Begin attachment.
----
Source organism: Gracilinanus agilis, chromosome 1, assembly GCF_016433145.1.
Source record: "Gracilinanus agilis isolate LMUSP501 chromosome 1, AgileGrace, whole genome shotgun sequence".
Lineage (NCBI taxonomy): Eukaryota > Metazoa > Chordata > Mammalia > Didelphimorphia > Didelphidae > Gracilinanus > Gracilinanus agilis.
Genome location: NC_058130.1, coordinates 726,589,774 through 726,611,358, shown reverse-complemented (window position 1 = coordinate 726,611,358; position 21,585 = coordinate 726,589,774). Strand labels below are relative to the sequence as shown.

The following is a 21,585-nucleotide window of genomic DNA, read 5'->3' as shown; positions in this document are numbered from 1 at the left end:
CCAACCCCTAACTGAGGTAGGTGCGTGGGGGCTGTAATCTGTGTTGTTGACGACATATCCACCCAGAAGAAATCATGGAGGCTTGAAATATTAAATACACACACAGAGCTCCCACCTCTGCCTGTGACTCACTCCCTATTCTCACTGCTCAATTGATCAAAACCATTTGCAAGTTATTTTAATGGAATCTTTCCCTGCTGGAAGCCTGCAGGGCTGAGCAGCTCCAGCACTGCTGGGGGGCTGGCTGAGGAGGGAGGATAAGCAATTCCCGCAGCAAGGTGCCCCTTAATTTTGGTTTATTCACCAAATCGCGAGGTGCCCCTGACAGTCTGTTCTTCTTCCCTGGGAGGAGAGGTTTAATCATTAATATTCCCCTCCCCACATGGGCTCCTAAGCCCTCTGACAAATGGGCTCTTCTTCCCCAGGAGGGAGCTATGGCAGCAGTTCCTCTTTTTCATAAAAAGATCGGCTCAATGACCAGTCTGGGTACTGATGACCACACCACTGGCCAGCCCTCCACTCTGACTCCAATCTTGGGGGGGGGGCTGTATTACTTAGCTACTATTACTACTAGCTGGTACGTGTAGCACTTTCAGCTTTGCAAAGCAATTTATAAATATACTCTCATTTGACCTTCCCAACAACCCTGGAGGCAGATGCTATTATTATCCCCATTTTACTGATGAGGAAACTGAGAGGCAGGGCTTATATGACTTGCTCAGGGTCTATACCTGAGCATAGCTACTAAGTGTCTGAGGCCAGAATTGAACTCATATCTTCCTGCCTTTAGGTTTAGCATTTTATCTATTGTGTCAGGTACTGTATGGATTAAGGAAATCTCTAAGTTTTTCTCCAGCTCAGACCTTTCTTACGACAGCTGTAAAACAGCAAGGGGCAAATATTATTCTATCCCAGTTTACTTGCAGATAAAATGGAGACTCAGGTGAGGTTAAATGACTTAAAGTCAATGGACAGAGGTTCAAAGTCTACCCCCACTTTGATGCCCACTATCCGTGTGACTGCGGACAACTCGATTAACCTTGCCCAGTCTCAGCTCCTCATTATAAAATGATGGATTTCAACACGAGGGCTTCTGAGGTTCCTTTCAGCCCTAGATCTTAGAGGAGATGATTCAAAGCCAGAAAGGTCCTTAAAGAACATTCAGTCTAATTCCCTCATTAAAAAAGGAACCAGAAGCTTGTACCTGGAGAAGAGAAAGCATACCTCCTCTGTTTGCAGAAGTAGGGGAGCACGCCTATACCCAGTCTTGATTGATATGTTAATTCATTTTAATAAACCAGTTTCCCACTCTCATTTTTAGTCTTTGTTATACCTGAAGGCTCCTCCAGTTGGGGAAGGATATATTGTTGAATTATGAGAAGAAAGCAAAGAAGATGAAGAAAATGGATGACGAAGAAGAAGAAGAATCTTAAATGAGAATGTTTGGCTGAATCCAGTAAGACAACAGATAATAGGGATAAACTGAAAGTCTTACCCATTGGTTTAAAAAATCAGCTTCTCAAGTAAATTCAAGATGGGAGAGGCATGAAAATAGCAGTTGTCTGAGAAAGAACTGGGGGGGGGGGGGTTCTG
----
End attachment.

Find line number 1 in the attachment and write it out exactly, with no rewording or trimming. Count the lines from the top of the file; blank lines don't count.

Source organism: Gracilinanus agilis, chromosome 1, assembly GCF_016433145.1.